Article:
Is the Coronavirus a Mercy or Punishment for Me? Diagram.

Figure 1. Pathways to Mercy and Punishment

Muslim beliefs about the coronavirus as punishment

In order to best provide practical solutions around the question of the coronavirus being a punishment and a test, Yaqeen Institute for Islamic Research surveyed over 1800 American Muslims who were diverse with respect to age, education, and race. The sample was generally religious in practice.[25]

We asked respondents how much they believed the coronavirus was a punishment. 27% responded that it was not a punishment at all, 26% said a moderate amount, and 12% said a great deal.

When asked if the coronavirus was a test from Allah, 84% said they believed that it was a major test from Allah.

We also asked how many blessings they had seen as a consequence of the pandemic. 53% said they had witnessed many blessings from Allah since the spread of the coronavirus, whereas 20% reported seeing either few or no blessings at all. 

Is the Coronavirus a Punishment from Allah?
Is the Coronavirus a Test From Allah?

Figure 2. Muslim Beliefs about the Coronavirus as a Punishment and Test

We were most interested in investigating how people’s beliefs about the coronavirus as a punishment, test, or blessings co-occurred. In order to do this, we used cluster analysis to group people into different patterns of beliefs.[26] We found the following five patterns of beliefs, and we summarize the results of each group below.

Figure 2. Patterns of Beliefs about Punishment, Test, and Blessings

Figure 3. Patterns of Beliefs about Punishment, Test, and Blessings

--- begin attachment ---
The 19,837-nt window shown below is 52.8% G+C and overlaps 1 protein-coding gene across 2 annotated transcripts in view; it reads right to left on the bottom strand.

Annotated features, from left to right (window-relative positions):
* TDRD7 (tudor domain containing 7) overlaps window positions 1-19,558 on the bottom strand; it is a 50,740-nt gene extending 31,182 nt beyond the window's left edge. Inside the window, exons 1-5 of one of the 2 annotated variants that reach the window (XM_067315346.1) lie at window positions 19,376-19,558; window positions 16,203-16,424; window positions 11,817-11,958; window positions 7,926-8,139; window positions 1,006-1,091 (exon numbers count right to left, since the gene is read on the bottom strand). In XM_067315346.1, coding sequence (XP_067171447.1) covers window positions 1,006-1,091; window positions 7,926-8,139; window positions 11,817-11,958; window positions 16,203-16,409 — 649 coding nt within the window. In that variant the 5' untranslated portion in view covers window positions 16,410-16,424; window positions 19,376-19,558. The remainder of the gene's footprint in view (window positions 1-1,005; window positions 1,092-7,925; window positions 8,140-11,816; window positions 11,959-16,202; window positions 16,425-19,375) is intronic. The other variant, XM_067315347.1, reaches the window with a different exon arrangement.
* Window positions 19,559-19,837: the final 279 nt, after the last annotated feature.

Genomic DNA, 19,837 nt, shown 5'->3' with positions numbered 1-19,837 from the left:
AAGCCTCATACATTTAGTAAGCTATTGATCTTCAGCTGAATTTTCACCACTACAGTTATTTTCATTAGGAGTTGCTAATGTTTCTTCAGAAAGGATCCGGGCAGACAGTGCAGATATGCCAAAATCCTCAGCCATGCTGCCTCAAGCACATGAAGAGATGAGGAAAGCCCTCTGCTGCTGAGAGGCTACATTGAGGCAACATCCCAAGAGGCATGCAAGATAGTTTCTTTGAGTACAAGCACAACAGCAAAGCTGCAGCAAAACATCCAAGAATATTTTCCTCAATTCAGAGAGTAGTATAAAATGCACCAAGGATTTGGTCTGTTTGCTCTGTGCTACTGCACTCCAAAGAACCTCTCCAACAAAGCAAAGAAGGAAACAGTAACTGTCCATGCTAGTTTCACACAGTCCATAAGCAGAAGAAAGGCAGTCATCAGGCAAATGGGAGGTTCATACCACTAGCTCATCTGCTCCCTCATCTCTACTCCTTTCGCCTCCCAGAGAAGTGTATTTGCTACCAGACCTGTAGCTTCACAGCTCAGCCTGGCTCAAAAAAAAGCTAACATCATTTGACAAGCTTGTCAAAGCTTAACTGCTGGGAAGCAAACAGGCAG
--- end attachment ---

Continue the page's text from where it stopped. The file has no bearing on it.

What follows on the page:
• The “Not much of anything” group did not see the coronavirus as a punishment, only slightly as a test, and saw a moderate number of blessings in it. This group comprised 18% of the sample and generally did not engage in religious acts as a way of coping.
  • The “Test & Punishment, but Few Blessings” group saw the coronavirus as a test and punishment but saw few blessings in it. This group comprised 18% of the sample and generally included more people who reported high anxiety and nervousness.
  • The “Test & Punishment, but Many Blessings” group was high in all three questions, seeing many blessings, and believing the coronavirus is both a test and punishment. This group comprised 28% of the sample and reported reading the Qur’an more often in general and specifically engaging in more religious acts as a way of coping. Men were more likely than women to be in this group.
  • The “Only a Test” group was the smallest of the groups (9%). They did not see any blessings or the coronavirus as a punishment, rather it was only a test to them. This group was associated with engaging in fewer religious acts as a way of coping.  
  • The “Blessing and a Test” group saw many blessings and the coronavirus as a big test, but did not consider it a punishment at all. This group comprised 27% of the sample and was associated with reading the Qur’an more often in general and specifically engaging in more religious acts as a way of coping. Women were more likely than men to be in this group.

American Muslims have different patterns of beliefs regarding the coronavirus as a test, a punishment, and whether they have witnessed any blessings as a result of it. The overwhelming majority believe it is a serious test from Allah and many consider it a punishment. We learn from the results that those who read the Qur’an regularly were more likely to see blessings in this hardship, even if they also see the coronavirus as a nearer punishment. The results also show that it may be unhealthy to see the coronavirus as only a punishment and test, as people who felt this way reported higher anxiety and nervousness.

Responding to the coronavirus: Practical steps